‘It’s all hands on deck’: 3 things to know about the massive oil spill in Orange County

A major oil spill washes ashore at Huntington State Beach in Huntington Beach Sunday, Oct. 3, 2021.
Containment booms protect the shoreline after a major oil spill from a pipeline leak off Huntington State Beach on Sunday.
(Allen J. Schaben/Los Angeles Times)

Good morning, and welcome to the Essential California newsletter. It’s Monday, Oct. 4. I’m Justin Ray. I hope you’re staying safe and healthy.

By now you have probably heard of the major oil spill off the Orange County coast. The incident, first reported Saturday, caused oil to wash ashore in Huntington Beach with slicks visible in the ocean, prompting officials to close a stretch of sand from the pier to the Newport Beach city line.

While the oil spill started making national headlines Sunday, residents started smelling a “horrible and strong” tar-like odor as early as Friday night. Newport Beach officials have urged people to avoid the area as they address the issue.

“We classify this as a major spill, and it is a high priority to us to mitigate any environmental concerns,” said Jennifer Carey, a Huntington Beach city spokesperson. “It’s all hands on deck.”


Here are the three major things to know about the spill:

How did this happen?

The spill originated from a broken pipeline less than three miles off the coast of Huntington Beach connected to an offshore oil platform known as Elly.

Elly, in federal waters off the Orange County coast, began operating in 1980 and processes crude oil produced from two other platforms. It sits atop a large reservoir of oil called the Beta Field in waters overseen by the U.S. Department of the Interior.

Many questions remain unanswered, but we were able to uncover some previous coverage of the platform, including a previous 2,000-gallon spill.

What damage has it caused?

The rupture has poured at least 130,000 gallons of crude into coastal waters and seeped into the Talbert Marsh, officials said. Dead birds and fish have begun to wash up on the shore.

The Pacific Marine Mammal Center in Laguna Beach made plans to triage oiled wildlife affected by the spill in the coming days, a representative of the center said. The magnitude is not yet clear, though there is cause for concern for animals in the area.


“If the birds get into this tar it’s going to stick to their feathers and it’s going to be a problem for them,” said Ben Smith, a biologist and environmental consultant for the county. “It contaminated the water — it’s bad for the wildlife, bad for the water, bad for the people who use the water. It’s really unfortunate.”

How is the spill being addressed?

Workers moved to shut the pipeline down and use pressurized equipment to retrieve as much oil as possible soon after the incident was reported, said Kate Conrad of Beta Offshore, a Southern California oil producer involved in the operation.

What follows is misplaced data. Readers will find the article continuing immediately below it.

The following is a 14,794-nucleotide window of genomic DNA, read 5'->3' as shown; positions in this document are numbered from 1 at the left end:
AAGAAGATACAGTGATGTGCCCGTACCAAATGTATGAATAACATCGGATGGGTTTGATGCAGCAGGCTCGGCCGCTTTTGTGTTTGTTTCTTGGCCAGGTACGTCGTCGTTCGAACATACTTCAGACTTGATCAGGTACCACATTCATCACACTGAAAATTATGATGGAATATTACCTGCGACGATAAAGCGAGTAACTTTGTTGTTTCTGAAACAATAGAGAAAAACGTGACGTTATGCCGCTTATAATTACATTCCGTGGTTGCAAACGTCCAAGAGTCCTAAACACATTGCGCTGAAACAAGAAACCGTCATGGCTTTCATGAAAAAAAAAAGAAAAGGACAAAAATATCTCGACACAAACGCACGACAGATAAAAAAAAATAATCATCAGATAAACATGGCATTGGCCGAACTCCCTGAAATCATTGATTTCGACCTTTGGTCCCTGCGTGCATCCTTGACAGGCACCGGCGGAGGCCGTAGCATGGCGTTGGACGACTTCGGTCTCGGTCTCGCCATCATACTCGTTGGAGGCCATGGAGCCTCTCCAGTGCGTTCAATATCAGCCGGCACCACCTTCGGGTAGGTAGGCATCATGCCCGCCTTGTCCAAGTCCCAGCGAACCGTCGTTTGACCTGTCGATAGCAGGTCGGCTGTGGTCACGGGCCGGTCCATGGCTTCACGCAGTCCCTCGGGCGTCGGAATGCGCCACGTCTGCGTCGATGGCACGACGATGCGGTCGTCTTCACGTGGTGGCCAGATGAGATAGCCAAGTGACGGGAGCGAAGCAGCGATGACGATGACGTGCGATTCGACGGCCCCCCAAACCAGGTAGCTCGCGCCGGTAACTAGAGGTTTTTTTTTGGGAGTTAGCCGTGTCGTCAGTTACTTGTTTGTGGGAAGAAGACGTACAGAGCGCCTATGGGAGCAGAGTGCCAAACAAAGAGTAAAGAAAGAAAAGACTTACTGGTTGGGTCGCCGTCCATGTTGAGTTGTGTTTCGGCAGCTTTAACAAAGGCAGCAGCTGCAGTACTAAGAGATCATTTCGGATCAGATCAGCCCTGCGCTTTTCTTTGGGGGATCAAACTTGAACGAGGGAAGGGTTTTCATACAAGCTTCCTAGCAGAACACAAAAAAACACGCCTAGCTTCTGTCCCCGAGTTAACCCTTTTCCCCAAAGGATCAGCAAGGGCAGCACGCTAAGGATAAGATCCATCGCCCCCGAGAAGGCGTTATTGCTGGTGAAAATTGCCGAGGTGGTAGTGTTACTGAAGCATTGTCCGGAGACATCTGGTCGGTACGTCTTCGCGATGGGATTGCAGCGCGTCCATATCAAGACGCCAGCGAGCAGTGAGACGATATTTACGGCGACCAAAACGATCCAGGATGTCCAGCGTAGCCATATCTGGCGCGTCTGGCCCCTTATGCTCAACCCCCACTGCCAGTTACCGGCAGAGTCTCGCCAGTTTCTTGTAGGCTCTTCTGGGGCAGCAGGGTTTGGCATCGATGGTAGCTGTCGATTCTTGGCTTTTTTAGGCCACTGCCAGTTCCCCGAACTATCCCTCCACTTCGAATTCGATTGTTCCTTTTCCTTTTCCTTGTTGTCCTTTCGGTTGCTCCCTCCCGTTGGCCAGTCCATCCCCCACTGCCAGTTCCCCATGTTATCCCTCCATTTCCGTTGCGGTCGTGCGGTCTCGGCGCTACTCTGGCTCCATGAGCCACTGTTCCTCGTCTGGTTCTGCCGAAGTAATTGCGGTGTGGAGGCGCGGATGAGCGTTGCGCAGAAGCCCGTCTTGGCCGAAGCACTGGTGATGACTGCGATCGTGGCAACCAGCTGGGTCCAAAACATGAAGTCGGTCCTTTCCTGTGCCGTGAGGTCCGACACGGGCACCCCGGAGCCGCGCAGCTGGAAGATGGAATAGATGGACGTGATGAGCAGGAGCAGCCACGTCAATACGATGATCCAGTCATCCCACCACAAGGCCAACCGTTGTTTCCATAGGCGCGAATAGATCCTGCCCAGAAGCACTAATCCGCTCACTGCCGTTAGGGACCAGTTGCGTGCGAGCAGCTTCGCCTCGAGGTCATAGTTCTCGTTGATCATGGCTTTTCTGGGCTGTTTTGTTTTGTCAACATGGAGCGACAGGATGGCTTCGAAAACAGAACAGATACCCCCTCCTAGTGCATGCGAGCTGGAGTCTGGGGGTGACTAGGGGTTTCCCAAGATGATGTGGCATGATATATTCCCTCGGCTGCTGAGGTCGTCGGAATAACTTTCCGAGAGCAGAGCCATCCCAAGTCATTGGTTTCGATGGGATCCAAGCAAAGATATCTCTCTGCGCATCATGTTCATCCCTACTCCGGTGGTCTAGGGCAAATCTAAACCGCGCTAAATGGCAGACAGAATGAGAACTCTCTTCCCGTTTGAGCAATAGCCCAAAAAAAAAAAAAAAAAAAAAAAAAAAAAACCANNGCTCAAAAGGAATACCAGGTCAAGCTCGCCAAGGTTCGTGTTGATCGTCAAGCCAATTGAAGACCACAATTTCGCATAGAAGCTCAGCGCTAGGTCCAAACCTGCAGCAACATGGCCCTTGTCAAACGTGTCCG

Meanwhile, Orange County Rep. Michelle Steel sent a letter to President Biden on Sunday requesting a major disaster declaration for Orange County, which would make additional federal assistance available for state and local agencies and individuals affected by the spill.

“It is imperative that the federal government assist in recovery efforts,” she wrote. “I have serious concerns about the environmental impacts of the spill and applaud the workers who are doing their best to prevent the oil from hitting sensitive wetlands.”

Additional readings:

And now, here’s what’s happening across California:

Note: Some of the sites we link to may limit the number of stories you can access without subscribing.

How Delta upended California’s economic outlook — from ‘sizzling to ho-hum.’ Nine months ago, UCLA forecasters predicted that the economic recovery in California and the nation was going to be tremendous. But the Delta variant of the coronavirus has upended those calculations in California and nationwide. Vaccine resistance and rising deaths in many states have caused consumers to balk at returning to spending money on restaurants, travel and in-person entertainment. “What could have been a couple of years of blockbuster economic growth look instead to become years of good, solid, but not spectacular growth,” an expert said. Los Angeles Times


Did we just have the best Hollywood Bowl season ever? Mark Swed says the entertainment venue managed to deliver astounding concerts despite the challenges presented by the pandemic. “This proved the most satisfying Bowl season in long memory,” Swed writes. I actually went to the venue for the first time ever recently to see a concert by British musician James Blake. It was such an amazing performance, and the L.A. Phil was astounding. Los Angeles Times

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If you’re a fan of this newsletter, you’ll probably love our new daily podcast, “The Times,” hosted by columnist Gustavo Arellano, along with reporters from across our newsroom. Every weekday, it takes you beyond the headlines. Subscribe on Apple Podcasts and follow on Spotify.